Michael is an avid pet-lover and content writer on topical themes related to dog care, training and behavioral development.
Controlling an Impulsive Habit
Barking can be quite annoying. It wreaks auditory havoc on everyone, especially those who've returned home after a tough working day and are settling in for some peace and rest before starting over again the next morning. It leads to rifts and tensions in neighborhoods since pet owners are viewed as being in charge and therefore responsible for their pet's actions.
Owners are also held responsible for the consequences visited upon persons outside their immediate circle by their pets' actions. It has led to lawsuits, evictions, and breakups in community relationships.
Yet there are times when barking is not only necessary but life-saving, for example, if an intruder gains entry into private premises undetected or a nocturnal fire starts unnoticed. A dog is endowed with a natural instinct to protect the pack. Barking is built into them as a natural way of preserving the species. A dog will bark instinctively to alert everyone about something unusual in the environment.
The objective here, therefore, should not be to eliminate this impulse to protect, but rather to train the dog to distinguish between ordinary and extraordinary events. Barking itself is not the menace. Barking for the wrong reason is the problem.
To get to the heart of the matter and resolve the issue, the root cause needs to be understood, i.e. what causes the pet to behave in this manner. A dog may bark to call its owner to the door upon realizing they are preparing to head out.
A canine may also bark after spotting the movements of another creature or to join in a cacophony raised by neighboring dogs at night. Dogs are very much influenced by the actions of their kind, which is why it takes just one to set off a chain reaction in an entire neighborhood, creating a performance loud enough to fit the definition of a competitive canine audition.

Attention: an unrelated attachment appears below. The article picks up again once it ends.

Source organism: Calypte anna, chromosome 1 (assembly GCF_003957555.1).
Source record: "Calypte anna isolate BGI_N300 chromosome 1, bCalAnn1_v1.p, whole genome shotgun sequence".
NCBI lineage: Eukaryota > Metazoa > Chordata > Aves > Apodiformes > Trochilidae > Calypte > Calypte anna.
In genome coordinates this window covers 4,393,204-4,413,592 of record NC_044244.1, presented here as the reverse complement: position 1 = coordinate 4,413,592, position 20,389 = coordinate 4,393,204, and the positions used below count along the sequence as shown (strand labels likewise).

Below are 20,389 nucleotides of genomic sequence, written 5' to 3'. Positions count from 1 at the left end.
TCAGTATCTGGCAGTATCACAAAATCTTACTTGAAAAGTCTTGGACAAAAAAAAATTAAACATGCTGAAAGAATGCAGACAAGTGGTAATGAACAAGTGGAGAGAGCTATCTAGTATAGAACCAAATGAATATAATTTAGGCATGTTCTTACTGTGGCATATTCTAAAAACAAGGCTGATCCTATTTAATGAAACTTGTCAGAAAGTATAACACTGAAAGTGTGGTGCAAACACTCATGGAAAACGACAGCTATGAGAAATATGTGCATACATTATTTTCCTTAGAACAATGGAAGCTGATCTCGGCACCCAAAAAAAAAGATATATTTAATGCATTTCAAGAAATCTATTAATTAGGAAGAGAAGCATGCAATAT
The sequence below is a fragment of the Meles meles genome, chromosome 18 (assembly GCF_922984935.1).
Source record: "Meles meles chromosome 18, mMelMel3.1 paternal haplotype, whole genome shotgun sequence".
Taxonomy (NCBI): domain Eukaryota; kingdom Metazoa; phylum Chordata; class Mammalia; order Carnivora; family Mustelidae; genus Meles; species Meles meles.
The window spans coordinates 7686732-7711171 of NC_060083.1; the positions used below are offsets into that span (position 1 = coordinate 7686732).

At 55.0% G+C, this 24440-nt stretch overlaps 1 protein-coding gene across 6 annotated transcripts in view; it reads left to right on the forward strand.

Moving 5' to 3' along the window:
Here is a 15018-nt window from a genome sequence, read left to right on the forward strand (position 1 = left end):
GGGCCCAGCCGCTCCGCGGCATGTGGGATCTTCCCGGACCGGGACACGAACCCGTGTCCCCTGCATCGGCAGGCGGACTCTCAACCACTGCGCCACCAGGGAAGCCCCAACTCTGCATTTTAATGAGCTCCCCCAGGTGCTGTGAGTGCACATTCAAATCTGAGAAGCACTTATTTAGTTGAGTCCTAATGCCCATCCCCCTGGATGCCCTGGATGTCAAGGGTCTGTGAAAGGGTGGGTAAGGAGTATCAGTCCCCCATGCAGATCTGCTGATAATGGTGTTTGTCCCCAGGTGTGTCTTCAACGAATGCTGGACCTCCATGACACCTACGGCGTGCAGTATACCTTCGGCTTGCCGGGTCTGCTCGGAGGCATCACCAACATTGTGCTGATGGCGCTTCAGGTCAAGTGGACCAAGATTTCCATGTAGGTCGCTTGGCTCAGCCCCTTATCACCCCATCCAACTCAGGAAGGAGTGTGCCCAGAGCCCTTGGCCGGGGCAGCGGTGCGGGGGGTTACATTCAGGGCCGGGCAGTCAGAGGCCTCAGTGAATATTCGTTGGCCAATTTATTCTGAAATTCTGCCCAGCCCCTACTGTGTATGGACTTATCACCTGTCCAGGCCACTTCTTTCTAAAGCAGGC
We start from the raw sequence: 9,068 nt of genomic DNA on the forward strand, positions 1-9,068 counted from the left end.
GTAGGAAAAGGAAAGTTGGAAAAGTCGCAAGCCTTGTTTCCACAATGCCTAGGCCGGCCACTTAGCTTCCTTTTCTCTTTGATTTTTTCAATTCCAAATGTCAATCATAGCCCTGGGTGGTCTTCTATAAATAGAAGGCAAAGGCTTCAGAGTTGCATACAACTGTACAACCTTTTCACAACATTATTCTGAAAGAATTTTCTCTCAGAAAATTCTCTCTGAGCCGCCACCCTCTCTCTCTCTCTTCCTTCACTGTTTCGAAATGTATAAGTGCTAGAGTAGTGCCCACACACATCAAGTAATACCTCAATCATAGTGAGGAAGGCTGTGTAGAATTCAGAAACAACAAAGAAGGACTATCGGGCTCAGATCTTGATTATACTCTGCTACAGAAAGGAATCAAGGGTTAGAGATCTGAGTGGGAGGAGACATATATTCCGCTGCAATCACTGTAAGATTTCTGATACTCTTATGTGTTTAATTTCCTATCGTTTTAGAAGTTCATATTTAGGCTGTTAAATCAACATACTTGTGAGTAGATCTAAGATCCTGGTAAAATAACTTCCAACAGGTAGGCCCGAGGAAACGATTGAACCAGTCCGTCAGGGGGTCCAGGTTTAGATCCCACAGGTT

Excessive barking can also be triggered by old age, or medical conditions like persistent pain, pest attacks, or even brain disease. The good news is that this behavior can be corrected by applying the correct techniques.
Here are the four steps you can take to stop your dog from barking.
- Foster a conducive environment
- Encourage constructive behavior
- Use the proper reinforcement technique
- Consolidate the training
1. Foster a Conducive Environment
It is important to remain calm when you are around your pet as it can sense the mood you are in. Being in an irritable or agitated mood affects your pet, so the more relaxed you are, the calmer your pet will be.
This also applies to the prevailing conditions at home. A dog can develop an agitated temperament due to its immediate surroundings. If the home tends to be noisy, rowdy, or rambunctious, it should not come as a surprise that the dog follows suit. Some homes are habitually loud because occupants are used to raising their voices. They also keep electronics like TVs and radios blaring. The pet assumes this is part of life and adjusts itself accordingly.
If the norm is to shout when something goes wrong, it reinforces the conclusion that in this environment, the only way to get attention is to be loud. If members of a household have a tendency to yell at the dog when it barks, the animal concludes that they too are raising their voices in response to the perceived threat. In other words, the human members of the pack have joined in to raise the alarm. So instead of dissuading the dog, the effect becomes the opposite. This reaction becomes a catalyst for further barking.
Erratic behavior cannot be countered with erratic behavior, and neither can rowdiness resolve rowdiness. Despite the frustration that barking may create, it is necessary to respond in a controlled manner and a calm voice. If aside from barking, the dog is manifesting other signs of distress or destructiveness, it may be a result of separation anxiety. Serious cases require consultation with a professional behaviorist. The dog may also need to be examined by a vet to rule out any causative medical or physiological anomalies.